Council of North County Neighborhoods President Don Ewing speaks to the residents gathered at the East Lake United Methodist Church to hear about Pinellas County’s post-disaster recovery plan July 15.
PALM HARBOR – Pinellas County officials invited to discuss post-disaster recovery in the wake of a devastating storm warned the members of the Council on North County Neighborhoods July 15 to prepare for circumstances that were hard to imagine, much less anticipate.
“We always know it’s not if, it’s when,” said Sally Bishop, director of emergency management for Pinellas County. “We’ve never experienced even a true Category 1 hurricane. We’ve gotten brushed by a lot of things, but we’ve never seen what the real event is going to be like. I hope it stays that way, but we have to prepare for it anyway.”
A Category 5 hurricane would devastate Pinellas County, identified as one of the top hurricane-vulnerable areas in the country, Bishop said. But the county has a plan, not just for short-term rescue and recovery efforts, but also for rebuilding the community in the long-term.
The Pinellas County Post-Disaster Redevelopment Plan is a 208-page document that details strategies for implementing the recovery across multiple jurisdictions, building a consensus for reducing vulnerability before and after a storm.
“It’s a big effort; it’s an ongoing project,” Bishop said. “It’s kind of like a community development plan on steroids.”
The Council on North County Neighborhoods hosts monthly meetings on different topics. The July 15 forum on disaster recovery was prompted by one of its newest directors, John Brush, who read the redevelopment plan and wanted to convey its message to his fellow residents.
Pinellas County Commissioner Susan Latvala began the discussion by admitting that she initially didn’t understand what the county emergency management team did when there was no disaster, especially since Pinellas hasn’t dealt with a hurricane in such a long time. But following the hurricane seasons of 2004 and 2005, she gained a respect for their level of preparation.
“I learned firsthand how very well prepared our emergency management staff was,” Latvala said. “You want them there and you want them trained when that emergency happens.”
Bishop said her job in the presentation was to explain how bad a hurricane could affect the county.
“Once you understand more about what this could possibly look like, how hard the impacts could possibly be, it gives you an opportunity now while the sun is shining to think about, ‘Wow what’s that really going to feel like if it happens? And what do we want to do about our community and bringing it back online again after the fact?’” she said.
She showed a video that tried to project the impact of a hurricane on Pinellas, using fake newscasts and potential photos of the devastation. The fake hurricane was based on the very real hurricane that hit Pinellas in 1921, the last time the county was in the path of a full-blown hurricane.
Most of the population of Pinellas County would have to evacuate.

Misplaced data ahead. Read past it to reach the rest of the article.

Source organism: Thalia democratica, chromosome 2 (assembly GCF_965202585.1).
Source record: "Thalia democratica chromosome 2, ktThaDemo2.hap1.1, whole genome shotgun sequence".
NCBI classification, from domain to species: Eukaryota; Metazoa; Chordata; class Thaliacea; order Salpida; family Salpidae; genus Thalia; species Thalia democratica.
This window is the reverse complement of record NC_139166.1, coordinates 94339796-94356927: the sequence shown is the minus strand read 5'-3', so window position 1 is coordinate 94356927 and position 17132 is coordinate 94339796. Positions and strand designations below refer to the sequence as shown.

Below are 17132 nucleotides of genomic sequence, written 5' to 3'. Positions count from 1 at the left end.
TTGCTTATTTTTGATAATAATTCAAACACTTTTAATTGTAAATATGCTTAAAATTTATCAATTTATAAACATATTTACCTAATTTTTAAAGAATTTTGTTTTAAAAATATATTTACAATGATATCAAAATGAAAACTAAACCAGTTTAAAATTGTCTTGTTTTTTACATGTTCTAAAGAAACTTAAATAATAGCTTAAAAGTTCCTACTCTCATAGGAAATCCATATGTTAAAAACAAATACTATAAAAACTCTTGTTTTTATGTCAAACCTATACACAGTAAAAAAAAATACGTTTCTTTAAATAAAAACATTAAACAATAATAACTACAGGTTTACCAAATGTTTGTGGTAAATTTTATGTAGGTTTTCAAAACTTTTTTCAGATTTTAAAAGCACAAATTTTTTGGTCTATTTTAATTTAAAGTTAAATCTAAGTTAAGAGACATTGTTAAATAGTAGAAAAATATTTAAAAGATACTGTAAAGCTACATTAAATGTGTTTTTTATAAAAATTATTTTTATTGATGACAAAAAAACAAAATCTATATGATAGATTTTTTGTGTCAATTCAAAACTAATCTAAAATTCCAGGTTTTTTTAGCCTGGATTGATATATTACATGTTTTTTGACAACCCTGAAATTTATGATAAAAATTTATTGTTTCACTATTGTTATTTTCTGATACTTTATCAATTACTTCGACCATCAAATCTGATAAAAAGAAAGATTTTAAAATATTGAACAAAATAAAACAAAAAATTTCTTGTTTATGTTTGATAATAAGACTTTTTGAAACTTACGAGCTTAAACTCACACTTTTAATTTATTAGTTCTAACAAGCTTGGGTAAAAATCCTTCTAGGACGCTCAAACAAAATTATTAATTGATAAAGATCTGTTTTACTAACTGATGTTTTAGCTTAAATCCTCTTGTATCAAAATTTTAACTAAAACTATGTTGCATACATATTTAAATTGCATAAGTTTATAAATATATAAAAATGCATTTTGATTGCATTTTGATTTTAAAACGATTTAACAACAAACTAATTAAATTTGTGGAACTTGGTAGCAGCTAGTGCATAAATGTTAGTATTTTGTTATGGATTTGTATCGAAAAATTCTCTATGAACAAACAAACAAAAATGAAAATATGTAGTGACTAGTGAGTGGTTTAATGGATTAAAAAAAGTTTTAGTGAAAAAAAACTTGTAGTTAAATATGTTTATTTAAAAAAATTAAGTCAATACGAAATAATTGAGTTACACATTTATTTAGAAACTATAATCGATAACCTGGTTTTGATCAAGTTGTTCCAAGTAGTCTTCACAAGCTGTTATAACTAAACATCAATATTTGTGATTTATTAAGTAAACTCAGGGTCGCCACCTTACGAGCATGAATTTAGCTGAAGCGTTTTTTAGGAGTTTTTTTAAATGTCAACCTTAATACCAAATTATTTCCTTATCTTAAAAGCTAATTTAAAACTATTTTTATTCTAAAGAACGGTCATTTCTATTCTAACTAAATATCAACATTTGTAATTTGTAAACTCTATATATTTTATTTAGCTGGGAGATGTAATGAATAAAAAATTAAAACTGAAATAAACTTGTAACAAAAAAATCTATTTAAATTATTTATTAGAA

“You’re talking about 581,000 people that live in an evacuation zone. We only have 935,000 people as a permanent population,” she said.
Models project that the storm surge from a Category 5 hurricane would flood Pinellas County to the point where it would be reduced to two separate islands of land. The water could surge 29 feet and could last 12 to 14 hours, Bishop said.
“It’s hard to imagine our communities that we live in every day – and some of us for 30, 40, 50 years – and that much devastation, she said.
Of 467,000 housing units in the county, 278,000 are vulnerable to the storm surge. About half of the utility infrastructure and essential services in the county are similarly vulnerable, from hospitals, nursing homes and assisted living facilities to police and fire stations, schools, power and water treatment and disposable facilities.
“Life as we know it is not going to operate well when it goes under that much storm surge,” Bishop said. “It’s not just a matter of being inundated, some of it’s going to be totally destroyed depending on where it’s located.”
In the initial aftermath of the worse-case scenario storm, a Category 5 hurricane, the county won’t be able to use its bridges, relying first on the airport as its primary connection to the outside world. Residents can expect not to get back into the county for several days. Those that stayed should expect to have to fend for themselves – as far as food, medicine, supplies and shoring up their own homes against further damage – for at least seven days.
“Nor is it just that the power is going to go off for an hour or two or the water’s not going to work well and need to be boiled for a couple of hours or that the lift stations aren’t going to work and your sewage isn’t going to go anywhere,” Bishop said. “We’re not just talking about hours; we’re talking about days or possibly weeks.”
The county’s first goal is to clear debris from roadways to try to clear major routes to get to shelters, hospitals, power plants and critical facilities first.
Evacuating residents should be prepared to come back to a home and find nothing useful, she said. Preparation includes taking insurance, banking and life documents and records that you might need in the aftermath of the storm, as well as any keepsakes you couldn’t do without.
In the initial recovery, the county would waive building permits for houses that could be repaired quickly. Permits for those with 50 percent damage or more would be suspended, to ensure scant resources are spent where the fastest recovery can take place.
The county also would allow temporary housing, such as mobile homes, RVs and tents, while residents tried to fix their homes.